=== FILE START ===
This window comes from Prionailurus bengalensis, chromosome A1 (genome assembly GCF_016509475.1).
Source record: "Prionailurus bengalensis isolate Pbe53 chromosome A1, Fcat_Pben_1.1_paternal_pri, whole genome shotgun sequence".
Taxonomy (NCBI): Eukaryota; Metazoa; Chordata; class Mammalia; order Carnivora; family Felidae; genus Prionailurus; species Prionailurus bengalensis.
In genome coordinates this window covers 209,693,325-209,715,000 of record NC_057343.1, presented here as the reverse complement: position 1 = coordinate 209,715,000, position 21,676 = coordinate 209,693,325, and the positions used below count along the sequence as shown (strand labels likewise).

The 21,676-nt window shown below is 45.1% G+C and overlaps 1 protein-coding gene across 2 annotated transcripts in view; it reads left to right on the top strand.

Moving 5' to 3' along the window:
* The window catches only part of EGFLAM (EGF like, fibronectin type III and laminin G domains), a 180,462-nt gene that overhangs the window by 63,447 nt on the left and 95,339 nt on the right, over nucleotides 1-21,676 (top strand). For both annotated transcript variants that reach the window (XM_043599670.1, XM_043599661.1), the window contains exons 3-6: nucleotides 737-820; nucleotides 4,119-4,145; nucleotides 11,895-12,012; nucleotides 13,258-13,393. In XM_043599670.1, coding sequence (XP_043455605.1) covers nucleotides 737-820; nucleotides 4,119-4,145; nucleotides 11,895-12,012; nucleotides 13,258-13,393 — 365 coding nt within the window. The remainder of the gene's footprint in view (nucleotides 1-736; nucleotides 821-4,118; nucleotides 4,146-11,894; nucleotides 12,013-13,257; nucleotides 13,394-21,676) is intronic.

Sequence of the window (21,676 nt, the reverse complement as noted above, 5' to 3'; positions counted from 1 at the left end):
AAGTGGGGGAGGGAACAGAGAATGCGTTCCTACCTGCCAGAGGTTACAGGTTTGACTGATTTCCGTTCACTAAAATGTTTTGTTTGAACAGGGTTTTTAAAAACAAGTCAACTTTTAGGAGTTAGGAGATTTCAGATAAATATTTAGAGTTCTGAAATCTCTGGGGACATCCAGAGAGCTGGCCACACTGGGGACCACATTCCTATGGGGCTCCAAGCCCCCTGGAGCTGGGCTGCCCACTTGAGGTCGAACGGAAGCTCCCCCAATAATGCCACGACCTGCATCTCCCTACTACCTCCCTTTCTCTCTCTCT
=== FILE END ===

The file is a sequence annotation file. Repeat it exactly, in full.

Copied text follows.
This window comes from Prionailurus bengalensis, chromosome A1 (genome assembly GCF_016509475.1).
Source record: "Prionailurus bengalensis isolate Pbe53 chromosome A1, Fcat_Pben_1.1_paternal_pri, whole genome shotgun sequence".
Taxonomy (NCBI): Eukaryota; Metazoa; Chordata; class Mammalia; order Carnivora; family Felidae; genus Prionailurus; species Prionailurus bengalensis.
In genome coordinates this window covers 209,693,325-209,715,000 of record NC_057343.1, presented here as the reverse complement: position 1 = coordinate 209,715,000, position 21,676 = coordinate 209,693,325, and the positions used below count along the sequence as shown (strand labels likewise).

The 21,676-nt window shown below is 45.1% G+C and overlaps 1 protein-coding gene across 2 annotated transcripts in view; it reads left to right on the top strand.

Moving 5' to 3' along the window:
* The window catches only part of EGFLAM (EGF like, fibronectin type III and laminin G domains), a 180,462-nt gene that overhangs the window by 63,447 nt on the left and 95,339 nt on the right, over nucleotides 1-21,676 (top strand). For both annotated transcript variants that reach the window (XM_043599670.1, XM_043599661.1), the window contains exons 3-6: nucleotides 737-820; nucleotides 4,119-4,145; nucleotides 11,895-12,012; nucleotides 13,258-13,393. In XM_043599670.1, coding sequence (XP_043455605.1) covers nucleotides 737-820; nucleotides 4,119-4,145; nucleotides 11,895-12,012; nucleotides 13,258-13,393 — 365 coding nt within the window. The remainder of the gene's footprint in view (nucleotides 1-736; nucleotides 821-4,118; nucleotides 4,146-11,894; nucleotides 12,013-13,257; nucleotides 13,394-21,676) is intronic.

Sequence of the window (21,676 nt, the reverse complement as noted above, 5' to 3'; positions counted from 1 at the left end):
AAGTGGGGGAGGGAACAGAGAATGCGTTCCTACCTGCCAGAGGTTACAGGTTTGACTGATTTCCGTTCACTAAAATGTTTTGTTTGAACAGGGTTTTTAAAAACAAGTCAACTTTTAGGAGTTAGGAGATTTCAGATAAATATTTAGAGTTCTGAAATCTCTGGGGACATCCAGAGAGCTGGCCACACTGGGGACCACATTCCTATGGGGCTCCAAGCCCCCTGGAGCTGGGCTGCCCACTTGAGGTCGAACGGAAGCTCCCCCAATAATGCCACGACCTGCATCTCCCTACTACCTCCCTTTCTCTCTCTCT